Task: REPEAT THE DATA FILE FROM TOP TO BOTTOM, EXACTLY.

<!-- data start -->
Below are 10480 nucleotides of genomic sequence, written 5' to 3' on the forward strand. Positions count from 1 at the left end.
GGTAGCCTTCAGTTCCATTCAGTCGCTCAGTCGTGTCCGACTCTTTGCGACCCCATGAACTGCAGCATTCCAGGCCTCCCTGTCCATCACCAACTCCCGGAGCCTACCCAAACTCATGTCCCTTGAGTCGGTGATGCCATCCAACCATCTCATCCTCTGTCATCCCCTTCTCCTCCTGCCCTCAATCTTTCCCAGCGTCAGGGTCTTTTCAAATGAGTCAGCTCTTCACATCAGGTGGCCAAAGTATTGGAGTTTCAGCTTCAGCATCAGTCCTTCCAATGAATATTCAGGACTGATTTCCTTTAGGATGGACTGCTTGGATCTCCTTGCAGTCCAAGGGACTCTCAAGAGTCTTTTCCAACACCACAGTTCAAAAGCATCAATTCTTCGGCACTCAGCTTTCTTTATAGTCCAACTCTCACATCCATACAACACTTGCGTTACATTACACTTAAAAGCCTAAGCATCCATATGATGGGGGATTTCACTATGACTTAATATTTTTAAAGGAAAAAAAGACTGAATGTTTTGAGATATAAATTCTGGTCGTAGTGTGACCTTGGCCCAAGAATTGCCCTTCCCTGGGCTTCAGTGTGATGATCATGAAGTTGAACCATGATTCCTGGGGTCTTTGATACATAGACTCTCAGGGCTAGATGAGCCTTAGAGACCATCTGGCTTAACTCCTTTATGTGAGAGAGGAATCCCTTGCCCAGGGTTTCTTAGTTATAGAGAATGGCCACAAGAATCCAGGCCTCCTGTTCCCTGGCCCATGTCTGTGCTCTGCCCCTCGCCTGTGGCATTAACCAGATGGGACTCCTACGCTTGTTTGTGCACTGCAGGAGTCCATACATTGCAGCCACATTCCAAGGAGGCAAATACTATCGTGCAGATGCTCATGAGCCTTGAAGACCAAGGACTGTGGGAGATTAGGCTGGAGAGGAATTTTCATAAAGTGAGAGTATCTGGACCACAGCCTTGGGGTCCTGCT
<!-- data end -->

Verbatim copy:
Below are 10480 nucleotides of genomic sequence, written 5' to 3' on the forward strand. Positions count from 1 at the left end.
GGTAGCCTTCAGTTCCATTCAGTCGCTCAGTCGTGTCCGACTCTTTGCGACCCCATGAACTGCAGCATTCCAGGCCTCCCTGTCCATCACCAACTCCCGGAGCCTACCCAAACTCATGTCCCTTGAGTCGGTGATGCCATCCAACCATCTCATCCTCTGTCATCCCCTTCTCCTCCTGCCCTCAATCTTTCCCAGCGTCAGGGTCTTTTCAAATGAGTCAGCTCTTCACATCAGGTGGCCAAAGTATTGGAGTTTCAGCTTCAGCATCAGTCCTTCCAATGAATATTCAGGACTGATTTCCTTTAGGATGGACTGCTTGGATCTCCTTGCAGTCCAAGGGACTCTCAAGAGTCTTTTCCAACACCACAGTTCAAAAGCATCAATTCTTCGGCACTCAGCTTTCTTTATAGTCCAACTCTCACATCCATACAACACTTGCGTTACATTACACTTAAAAGCCTAAGCATCCATATGATGGGGGATTTCACTATGACTTAATATTTTTAAAGGAAAAAAAGACTGAATGTTTTGAGATATAAATTCTGGTCGTAGTGTGACCTTGGCCCAAGAATTGCCCTTCCCTGGGCTTCAGTGTGATGATCATGAAGTTGAACCATGATTCCTGGGGTCTTTGATACATAGACTCTCAGGGCTAGATGAGCCTTAGAGACCATCTGGCTTAACTCCTTTATGTGAGAGAGGAATCCCTTGCCCAGGGTTTCTTAGTTATAGAGAATGGCCACAAGAATCCAGGCCTCCTGTTCCCTGGCCCATGTCTGTGCTCTGCCCCTCGCCTGTGGCATTAACCAGATGGGACTCCTACGCTTGTTTGTGCACTGCAGGAGTCCATACATTGCAGCCACATTCCAAGGAGGCAAATACTATCGTGCAGATGCTCATGAGCCTTGAAGACCAAGGACTGTGGGAGATTAGGCTGGAGAGGAATTTTCATAAAGTGAGAGTATCTGGACCACAGCCTTGGGGTCCTGCT